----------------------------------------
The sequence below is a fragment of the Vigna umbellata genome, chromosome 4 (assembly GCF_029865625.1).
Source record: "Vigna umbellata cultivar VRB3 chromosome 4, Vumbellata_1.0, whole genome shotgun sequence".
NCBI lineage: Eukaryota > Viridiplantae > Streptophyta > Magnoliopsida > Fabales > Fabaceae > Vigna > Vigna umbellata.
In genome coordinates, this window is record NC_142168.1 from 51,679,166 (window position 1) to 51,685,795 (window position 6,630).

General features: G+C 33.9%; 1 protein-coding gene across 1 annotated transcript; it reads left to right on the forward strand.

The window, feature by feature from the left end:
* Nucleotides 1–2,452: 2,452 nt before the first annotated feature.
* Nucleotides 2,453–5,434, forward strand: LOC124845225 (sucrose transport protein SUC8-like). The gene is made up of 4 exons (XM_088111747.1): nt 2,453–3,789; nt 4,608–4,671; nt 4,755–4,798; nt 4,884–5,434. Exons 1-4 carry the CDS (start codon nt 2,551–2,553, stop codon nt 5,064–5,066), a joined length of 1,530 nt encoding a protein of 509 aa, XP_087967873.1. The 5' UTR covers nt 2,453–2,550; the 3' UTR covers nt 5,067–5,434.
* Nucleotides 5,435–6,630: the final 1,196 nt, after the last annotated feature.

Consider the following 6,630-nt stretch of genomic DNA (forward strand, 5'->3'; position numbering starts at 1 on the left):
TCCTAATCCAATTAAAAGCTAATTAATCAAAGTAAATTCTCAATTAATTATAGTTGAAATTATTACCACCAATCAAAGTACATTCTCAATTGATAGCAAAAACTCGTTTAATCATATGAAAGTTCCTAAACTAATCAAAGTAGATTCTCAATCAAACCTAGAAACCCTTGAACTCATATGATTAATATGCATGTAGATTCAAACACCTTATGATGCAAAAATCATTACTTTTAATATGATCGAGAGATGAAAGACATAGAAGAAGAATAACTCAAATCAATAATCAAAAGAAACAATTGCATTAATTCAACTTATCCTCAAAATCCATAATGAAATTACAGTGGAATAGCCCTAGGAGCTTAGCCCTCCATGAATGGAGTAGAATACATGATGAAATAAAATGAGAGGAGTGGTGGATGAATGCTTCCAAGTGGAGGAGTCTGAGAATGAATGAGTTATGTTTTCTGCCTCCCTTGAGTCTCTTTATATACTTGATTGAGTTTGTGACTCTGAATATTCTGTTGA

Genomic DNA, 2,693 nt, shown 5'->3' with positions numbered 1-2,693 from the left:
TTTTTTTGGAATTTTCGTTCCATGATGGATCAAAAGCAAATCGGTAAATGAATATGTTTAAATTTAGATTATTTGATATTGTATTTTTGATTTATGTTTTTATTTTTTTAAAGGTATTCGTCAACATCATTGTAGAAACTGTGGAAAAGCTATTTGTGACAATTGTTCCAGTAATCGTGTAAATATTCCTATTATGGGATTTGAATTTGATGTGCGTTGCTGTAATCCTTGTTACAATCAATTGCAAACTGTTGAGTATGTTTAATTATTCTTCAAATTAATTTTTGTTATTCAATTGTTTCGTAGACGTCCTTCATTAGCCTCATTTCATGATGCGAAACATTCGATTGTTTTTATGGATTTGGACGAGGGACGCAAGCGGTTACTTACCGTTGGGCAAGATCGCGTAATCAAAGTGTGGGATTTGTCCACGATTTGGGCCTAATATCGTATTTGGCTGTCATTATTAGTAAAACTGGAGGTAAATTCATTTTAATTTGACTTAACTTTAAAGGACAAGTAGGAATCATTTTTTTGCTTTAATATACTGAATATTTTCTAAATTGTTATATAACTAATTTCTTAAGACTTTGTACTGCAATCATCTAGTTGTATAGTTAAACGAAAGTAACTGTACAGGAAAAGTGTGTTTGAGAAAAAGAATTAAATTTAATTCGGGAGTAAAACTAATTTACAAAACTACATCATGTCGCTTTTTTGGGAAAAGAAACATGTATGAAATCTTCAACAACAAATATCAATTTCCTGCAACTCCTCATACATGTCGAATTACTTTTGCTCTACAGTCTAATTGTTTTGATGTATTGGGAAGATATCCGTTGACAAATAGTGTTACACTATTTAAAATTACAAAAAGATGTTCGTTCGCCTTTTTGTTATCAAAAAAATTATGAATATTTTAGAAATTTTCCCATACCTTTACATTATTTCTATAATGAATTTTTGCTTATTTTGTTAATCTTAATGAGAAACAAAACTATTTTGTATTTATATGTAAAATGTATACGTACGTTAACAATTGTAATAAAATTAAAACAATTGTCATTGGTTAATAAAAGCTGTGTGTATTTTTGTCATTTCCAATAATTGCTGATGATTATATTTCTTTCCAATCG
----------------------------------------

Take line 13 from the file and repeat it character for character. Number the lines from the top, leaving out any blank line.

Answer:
TTTTTTTGGAATTTTCGTTCCATGATGGATCAAAAGCAAATCGGTAAATGAATATGTTTAAATTTAGATTATTTGATATTGTATTTTTGATTTATGTTTTTATTTTTTTAAAGGTATTCGTCAACATCATTGTAGAAACTGTGGAAAAGCTATTTGTGACAATTGTTCCAGTAATCGTGTAAATATTCCTATTATGGGATTTGAATTTGATGTGCGTTGCTGTAATCCTTGTTACAATCAATTGCAAACTGTTGAGTATGTTTAATTATTCTTCAAATTAATTTTTGTTATTCAATTGTTTCGTAGACGTCCTTCATTAGCCTCATTTCATGATGCGAAACATTCGATTGTTTTTATGGATTTGGACGAGGGACGCAAGCGGTTACTTACCGTTGGGCAAGATCGCGTAATCAAAGTGTGGGATTTGTCCACGATTTGGGCCTAATATCGTATTTGGCTGTCATTATTAGTAAAACTGGAGGTAAATTCATTTTAATTTGACTTAACTTTAAAGGACAAGTAGGAATCATTTTTTTGCTTTAATATACTGAATATTTTCTAAATTGTTATATAACTAATTTCTTAAGACTTTGTACTGCAATCATCTAGTTGTATAGTTAAACGAAAGTAACTGTACAGGAAAAGTGTGTTTGAGAAAAAGAATTAAATTTAATTCGGGAGTAAAACTAATTTACAAAACTACATCATGTCGCTTTTTTGGGAAAAGAAACATGTATGAAATCTTCAACAACAAATATCAATTTCCTGCAACTCCTCATACATGTCGAATTACTTTTGCTCTACAGTCTAATTGTTTTGATGTATTGGGAAGATATCCGTTGACAAATAGTGTTACACTATTTAAAATTACAAAAAGATGTTCGTTCGCCTTTTTGTTATCAAAAAAATTATGAATATTTTAGAAATTTTCCCATACCTTTACATTATTTCTATAATGAATTTTTGCTTATTTTGTTAATCTTAATGAGAAACAAAACTATTTTGTATTTATATGTAAAATGTATACGTACGTTAACAATTGTAATAAAATTAAAACAATTGTCATTGGTTAATAAAAGCTGTGTGTATTTTTGTCATTTCCAATAATTGCTGATGATTATATTTCTTTCCAATCG